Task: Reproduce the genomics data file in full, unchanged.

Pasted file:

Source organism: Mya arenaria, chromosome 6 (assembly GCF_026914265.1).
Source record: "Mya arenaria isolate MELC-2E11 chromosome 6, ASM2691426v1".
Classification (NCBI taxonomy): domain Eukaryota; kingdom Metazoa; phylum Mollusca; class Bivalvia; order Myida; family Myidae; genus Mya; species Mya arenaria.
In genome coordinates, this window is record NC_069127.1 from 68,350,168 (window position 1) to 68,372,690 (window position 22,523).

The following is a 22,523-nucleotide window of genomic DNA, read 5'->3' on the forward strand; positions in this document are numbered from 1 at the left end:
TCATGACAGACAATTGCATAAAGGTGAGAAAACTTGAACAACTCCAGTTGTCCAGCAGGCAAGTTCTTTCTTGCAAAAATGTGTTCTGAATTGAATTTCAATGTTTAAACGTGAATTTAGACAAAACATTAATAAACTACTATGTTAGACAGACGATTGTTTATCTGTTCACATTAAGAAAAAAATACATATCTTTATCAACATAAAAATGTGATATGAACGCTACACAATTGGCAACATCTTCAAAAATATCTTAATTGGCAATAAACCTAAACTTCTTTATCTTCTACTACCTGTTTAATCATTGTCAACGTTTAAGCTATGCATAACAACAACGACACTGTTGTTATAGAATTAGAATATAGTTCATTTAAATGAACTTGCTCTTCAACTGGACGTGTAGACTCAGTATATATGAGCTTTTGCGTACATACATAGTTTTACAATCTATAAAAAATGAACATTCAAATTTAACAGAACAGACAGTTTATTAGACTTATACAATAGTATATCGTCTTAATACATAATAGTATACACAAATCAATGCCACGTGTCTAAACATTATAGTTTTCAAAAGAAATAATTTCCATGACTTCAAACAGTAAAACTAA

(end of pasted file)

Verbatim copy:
Source organism: Mya arenaria, chromosome 6 (assembly GCF_026914265.1).
Source record: "Mya arenaria isolate MELC-2E11 chromosome 6, ASM2691426v1".
Classification (NCBI taxonomy): domain Eukaryota; kingdom Metazoa; phylum Mollusca; class Bivalvia; order Myida; family Myidae; genus Mya; species Mya arenaria.
In genome coordinates, this window is record NC_069127.1 from 68,350,168 (window position 1) to 68,372,690 (window position 22,523).

The following is a 22,523-nucleotide window of genomic DNA, read 5'->3' on the forward strand; positions in this document are numbered from 1 at the left end:
TCATGACAGACAATTGCATAAAGGTGAGAAAACTTGAACAACTCCAGTTGTCCAGCAGGCAAGTTCTTTCTTGCAAAAATGTGTTCTGAATTGAATTTCAATGTTTAAACGTGAATTTAGACAAAACATTAATAAACTACTATGTTAGACAGACGATTGTTTATCTGTTCACATTAAGAAAAAAATACATATCTTTATCAACATAAAAATGTGATATGAACGCTACACAATTGGCAACATCTTCAAAAATATCTTAATTGGCAATAAACCTAAACTTCTTTATCTTCTACTACCTGTTTAATCATTGTCAACGTTTAAGCTATGCATAACAACAACGACACTGTTGTTATAGAATTAGAATATAGTTCATTTAAATGAACTTGCTCTTCAACTGGACGTGTAGACTCAGTATATATGAGCTTTTGCGTACATACATAGTTTTACAATCTATAAAAAATGAACATTCAAATTTAACAGAACAGACAGTTTATTAGACTTATACAATAGTATATCGTCTTAATACATAATAGTATACACAAATCAATGCCACGTGTCTAAACATTATAGTTTTCAAAAGAAATAATTTCCATGACTTCAAACAGTAAAACTAA